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Professional News
Recovery Program Finds No Humor in Ad Campaign
Psychiatric News
Volume 38 Number 1 page 13-13

In response to a massive advertising campaign by Christian Dior to market a new cosmetic and fragrance line called "Dior Addict," the Detroit drug and alcohol recovery organization Faces and Voices of Recovery is coordinating a nationwide counter campaign called "Addiction Is Not Fashionable."

Drug recovery organizations complain that the Dior campaign, complete with its own Web site at www.dior-addict.com and state-of-the-art, no-expense-spared marketing and public relations tactics, tramples the dignity and hard work of people fighting addiction. A press conference in October was broadcast coast to coast protesting the Dior campaign.

Dior’s unwelcome advertising message comes at a particularly bad time, according to drug abuse experts. A recent survey commissioned by the private Skillman Foundation of Detroit found that suburban parents appear to be unaware of the immensity of the drug problem in their neighborhoods and schools, and most call it "minor."

"That’s a joke," said Patricia Ehlert, admissions coordinator of Pathway Family Center, a day drug treatment center for adolescents in Southfield, Mich. "It’s not a minor problem. It’s a major problem, and parents are too much in denial."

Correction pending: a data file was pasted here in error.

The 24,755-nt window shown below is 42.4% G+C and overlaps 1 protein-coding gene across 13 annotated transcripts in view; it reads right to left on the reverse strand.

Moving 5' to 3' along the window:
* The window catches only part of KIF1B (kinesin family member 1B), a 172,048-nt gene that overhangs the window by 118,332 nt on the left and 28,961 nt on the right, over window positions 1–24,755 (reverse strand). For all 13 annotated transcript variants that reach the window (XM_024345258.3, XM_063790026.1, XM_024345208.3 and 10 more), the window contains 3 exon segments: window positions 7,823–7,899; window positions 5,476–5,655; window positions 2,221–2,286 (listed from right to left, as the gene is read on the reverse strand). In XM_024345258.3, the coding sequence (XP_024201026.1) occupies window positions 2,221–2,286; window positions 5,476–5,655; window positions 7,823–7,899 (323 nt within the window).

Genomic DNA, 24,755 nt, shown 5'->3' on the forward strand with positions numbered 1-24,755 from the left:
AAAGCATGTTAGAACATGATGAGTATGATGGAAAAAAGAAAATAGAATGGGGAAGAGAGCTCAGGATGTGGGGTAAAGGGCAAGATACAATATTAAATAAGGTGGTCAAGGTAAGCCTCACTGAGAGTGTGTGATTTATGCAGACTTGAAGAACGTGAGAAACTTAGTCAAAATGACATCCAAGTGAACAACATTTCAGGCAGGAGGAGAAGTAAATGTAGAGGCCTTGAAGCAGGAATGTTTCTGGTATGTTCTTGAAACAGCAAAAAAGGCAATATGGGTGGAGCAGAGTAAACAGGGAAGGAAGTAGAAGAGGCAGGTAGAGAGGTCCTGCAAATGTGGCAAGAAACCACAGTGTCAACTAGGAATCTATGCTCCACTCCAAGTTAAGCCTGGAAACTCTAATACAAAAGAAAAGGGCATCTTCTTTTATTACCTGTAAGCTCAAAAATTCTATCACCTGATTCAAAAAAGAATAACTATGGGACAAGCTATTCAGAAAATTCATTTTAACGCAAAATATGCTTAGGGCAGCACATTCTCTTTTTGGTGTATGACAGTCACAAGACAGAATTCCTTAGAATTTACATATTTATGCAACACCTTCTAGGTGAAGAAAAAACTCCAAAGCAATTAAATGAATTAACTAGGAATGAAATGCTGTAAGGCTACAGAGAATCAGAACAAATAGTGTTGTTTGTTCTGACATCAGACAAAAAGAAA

The poll showed that 55 percent of suburban residents think drugs are a minor problem in their neighborhoods. About 25 percent don’t think there’s a problem at all. When asked about drug sales on school grounds, 48 percent of suburbanites again called the situation a minor problem. Only residents of Detroit felt that drugs were a major problem in their neighborhoods and schools. Lloyd Johnston, Ph.D., principal researcher of Monitoring the Future, a national survey of substance abuse among adolescents and young adults now in its 28th year, said: "It’s not as visible sometimes in the suburbs because there aren’t as many open-air drug markets or visible crack houses. But that doesn’t mean drugs are not there."

Benjamin Jones, president of the Michigan National Council of Alcohol and Drug Dependence/Impact, and Andre Johnson, program manager of the Partnership for a Drug-Free Detroit, said the Dior Addict campaign should be stopped, the products renamed, and all the negative, nonproductive advertising pulled immediately.

Health care professionals, members of the media and the fashion industry, policymakers, churches, and recovering communities are being encouraged to begin an e-mail and letter-writing campaign to Dior against the ads.

Christian Dior has no intention of pulling the ads or canceling or rerouting the Dior Addict campaign, according to a company spokesperson. ▪

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